During EEG recordings of dolphin uni-hemispheric sleep, as indicated by slow waves, the eye contralateral to the sleeping hemisphere was closed about 75% of the time in the studies of Lyamin et al. (Lyamin et al., 2004). In the current vigilance studies it seems remarkable that closure of either eye was observed only once during night time target paddle approaches (Fig. 5). Video records never clearly indicated closure of both eyes at night or during daylight. Eye closure could usually, but not always, be determined from our IR illuminators and underwater camera system. The dolphin might approach the target at any angle, thus recognition of eye state (open or closed) was often difficult at night. Occasional eye closure was observed during daylight hours (Fig. 5). Bright sun light penetrating surface waters during daylight hours or visible light used for observation at night might influence the need for eye closure. We used IR illumination at 850 nm to illuminate the dolphin approaching the target paddles both at the surface and underwater because these events were not visible to our trainers without the infrared system.
It is interesting and possibly significant that closure of either eye was only observed once during the night time hours. Goley observed night time eye closures by visible light (Goley, 1999); however, an animal with both eyes below the surface at night where visible light is minimal may have little need for eye closure to reduce illumination that might interfere with sleep. Supin et al. have observed slow waves in the hemisphere opposite open eyes, and mentioned that eye closure was not a reliable indicator of sleep in the opposite hemisphere (Supin et al., 1978). Mukhametov noted that the open eye could perform a sentinel function `regardless of whether the contralateral hemisphere was asleep or awake' (Mukhametov, 1984).
The absence of eye closure during night time target approaches (Fig. 5) suggests that if the dolphin was asleep in either hemisphere with one or both eyes closed, the target tone caused an arousal during the target approach and paddle press followed by collection of the fish reward near the hydrophone station on the adjacent side of the enclosure (Fig. 1). During the night time periods of slowed respiration and slowed response time, the dolphin's posture and behavior was consistent with rest (McCormick, 1969; Flanigan, 1974; Goley, 1999; Lima et al., 2005) except during the brief periods of 25 s or so required for target approach and taking of the food reward. The slowed response times during the night time period could be viewed as an increased arousal threshold. If the slowed response time is an indication of increased arousal threshold, it suggests that the target tone response involves an arousal even from uni-hemispheric sleep. The dolphin might be able to process the auditory cue, awaken, and initiate the behavioral response. Almost certainly the dolphin auditory system is well connected to brainstem alerting systems, however, it seems remarkable that the dolphin can discriminate the target tone from the non-salient background tones, swim to the target response paddle, then swim to the adjacent side of the enclosure and eat the fish reward and repeat this 25 or 35 times during the night time period and show no signs of sleep deprivation.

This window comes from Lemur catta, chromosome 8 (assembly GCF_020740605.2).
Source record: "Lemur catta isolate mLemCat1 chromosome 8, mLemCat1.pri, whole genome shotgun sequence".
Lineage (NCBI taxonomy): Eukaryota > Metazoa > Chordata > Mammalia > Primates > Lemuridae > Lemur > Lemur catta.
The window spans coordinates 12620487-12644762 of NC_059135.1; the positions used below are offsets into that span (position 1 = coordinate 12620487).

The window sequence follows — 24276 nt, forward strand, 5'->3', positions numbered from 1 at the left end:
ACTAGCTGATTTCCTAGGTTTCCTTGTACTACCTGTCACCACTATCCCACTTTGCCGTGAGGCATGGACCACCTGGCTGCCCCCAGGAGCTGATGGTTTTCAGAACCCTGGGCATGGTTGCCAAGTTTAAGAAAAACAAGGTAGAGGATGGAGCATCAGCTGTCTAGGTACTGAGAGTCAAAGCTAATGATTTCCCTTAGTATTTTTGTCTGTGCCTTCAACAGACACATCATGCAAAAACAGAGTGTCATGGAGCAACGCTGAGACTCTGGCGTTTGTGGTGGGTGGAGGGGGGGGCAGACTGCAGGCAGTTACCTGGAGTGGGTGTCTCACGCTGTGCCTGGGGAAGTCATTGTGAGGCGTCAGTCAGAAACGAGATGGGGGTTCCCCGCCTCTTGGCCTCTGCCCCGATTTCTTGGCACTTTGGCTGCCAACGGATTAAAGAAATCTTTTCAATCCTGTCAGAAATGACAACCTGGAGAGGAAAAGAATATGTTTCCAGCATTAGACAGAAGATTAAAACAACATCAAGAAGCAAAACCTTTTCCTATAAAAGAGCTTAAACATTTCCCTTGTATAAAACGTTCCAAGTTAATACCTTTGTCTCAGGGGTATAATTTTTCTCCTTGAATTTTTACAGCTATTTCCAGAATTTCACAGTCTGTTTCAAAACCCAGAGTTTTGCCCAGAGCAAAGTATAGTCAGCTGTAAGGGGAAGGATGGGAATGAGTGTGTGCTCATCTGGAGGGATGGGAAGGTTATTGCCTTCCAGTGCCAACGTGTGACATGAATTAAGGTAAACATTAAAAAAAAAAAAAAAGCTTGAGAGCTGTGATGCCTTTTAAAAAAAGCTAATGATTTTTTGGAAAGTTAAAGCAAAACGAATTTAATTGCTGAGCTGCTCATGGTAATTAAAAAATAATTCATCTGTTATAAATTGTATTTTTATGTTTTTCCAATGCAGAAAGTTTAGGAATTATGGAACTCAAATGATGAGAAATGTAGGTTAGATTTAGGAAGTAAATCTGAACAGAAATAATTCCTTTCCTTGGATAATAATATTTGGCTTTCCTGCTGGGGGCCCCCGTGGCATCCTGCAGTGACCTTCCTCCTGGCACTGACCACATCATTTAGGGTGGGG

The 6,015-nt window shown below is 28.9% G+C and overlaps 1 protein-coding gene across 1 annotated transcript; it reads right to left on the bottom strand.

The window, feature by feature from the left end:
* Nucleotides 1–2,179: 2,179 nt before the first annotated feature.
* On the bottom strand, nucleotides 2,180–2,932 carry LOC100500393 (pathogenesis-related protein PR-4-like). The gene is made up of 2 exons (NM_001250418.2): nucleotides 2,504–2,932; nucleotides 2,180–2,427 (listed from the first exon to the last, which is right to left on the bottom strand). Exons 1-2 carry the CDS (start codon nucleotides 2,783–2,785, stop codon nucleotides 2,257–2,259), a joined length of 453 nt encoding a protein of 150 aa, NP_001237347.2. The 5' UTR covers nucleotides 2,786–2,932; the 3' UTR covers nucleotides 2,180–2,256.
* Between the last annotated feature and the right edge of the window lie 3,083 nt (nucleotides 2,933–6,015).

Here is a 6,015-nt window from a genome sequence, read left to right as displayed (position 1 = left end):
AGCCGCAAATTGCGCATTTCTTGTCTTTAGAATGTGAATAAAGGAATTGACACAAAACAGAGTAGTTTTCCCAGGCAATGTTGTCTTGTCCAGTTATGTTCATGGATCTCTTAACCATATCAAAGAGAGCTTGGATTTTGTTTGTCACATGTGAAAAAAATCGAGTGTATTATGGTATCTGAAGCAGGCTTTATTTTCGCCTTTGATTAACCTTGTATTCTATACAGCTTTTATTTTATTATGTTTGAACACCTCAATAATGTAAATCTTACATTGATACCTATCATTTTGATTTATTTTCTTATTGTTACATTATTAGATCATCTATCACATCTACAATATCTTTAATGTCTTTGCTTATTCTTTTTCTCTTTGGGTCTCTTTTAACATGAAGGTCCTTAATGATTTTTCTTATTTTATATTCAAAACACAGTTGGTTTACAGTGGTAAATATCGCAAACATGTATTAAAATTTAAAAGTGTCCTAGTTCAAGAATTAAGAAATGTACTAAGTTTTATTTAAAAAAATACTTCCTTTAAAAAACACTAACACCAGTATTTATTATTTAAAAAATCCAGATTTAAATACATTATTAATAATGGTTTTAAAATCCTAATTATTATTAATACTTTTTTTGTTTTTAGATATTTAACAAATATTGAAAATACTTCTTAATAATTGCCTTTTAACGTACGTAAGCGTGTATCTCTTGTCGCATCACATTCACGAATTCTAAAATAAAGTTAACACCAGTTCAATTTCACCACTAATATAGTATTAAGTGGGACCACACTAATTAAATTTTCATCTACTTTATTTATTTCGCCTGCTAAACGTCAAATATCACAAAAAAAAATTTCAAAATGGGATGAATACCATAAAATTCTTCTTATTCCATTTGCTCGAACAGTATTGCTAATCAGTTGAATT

Evoked potential studies have shown that the sleeping human brain can detect and discriminate auditory stimuli in an odd-ball paradigm that bears some similarity to the task put to our dolphins (Cote, 2002). However, the time between the dolphin's targets (the odd stimulus) is much longer than in the human electrophysiological experiments. In addition, our dolphins made a distinct behavioral response by swimming to the side of the enclosure to press a paddle and then go to the adjacent side to receive and eat their fish reward.
Only short-term periods of bi-hemispheric sleep have been documented in un-anesthetized dolphins (cf. Supin et al., 1978; Ridgway, 2002). McCormick has observed dolphins in a behavioral state that appeared to be sleep with both eyes closed (McCormick, 1969). It is possible that the 4-h non-responsive period in one of the sessions (WEN B) represented periods of bi-hemispheric sleep but this is not possible to determine from our observations.
The findings in this study document for the first time that dolphins can maintain continuous auditory vigilance for 5 days (120 h). There was a prominent diurnal pattern present in the target response time and an apparent diurnal pattern in the respiratory rates. The dolphins were able to maintain a high level of vigilance even during night time periods of slowed target response time when they appeared to be resting or sleeping.
The animal care and training staff of the Space and Naval Warfare Systems Center were critical for the training and care of the dolphin subjects. We thank Dr Douglas Deutschman for his help with statistical analysis, and Drs Mark Xitco, Eric Jensen, Cynthia Smith, John Carney, Brett Giroir, Amy Kruse and Lisa Ely for support and encouragement. This study was supported by the Defense Advance Research Projects Agency (DARPA) under SSC San Diego Contract N66001-05-C-0040.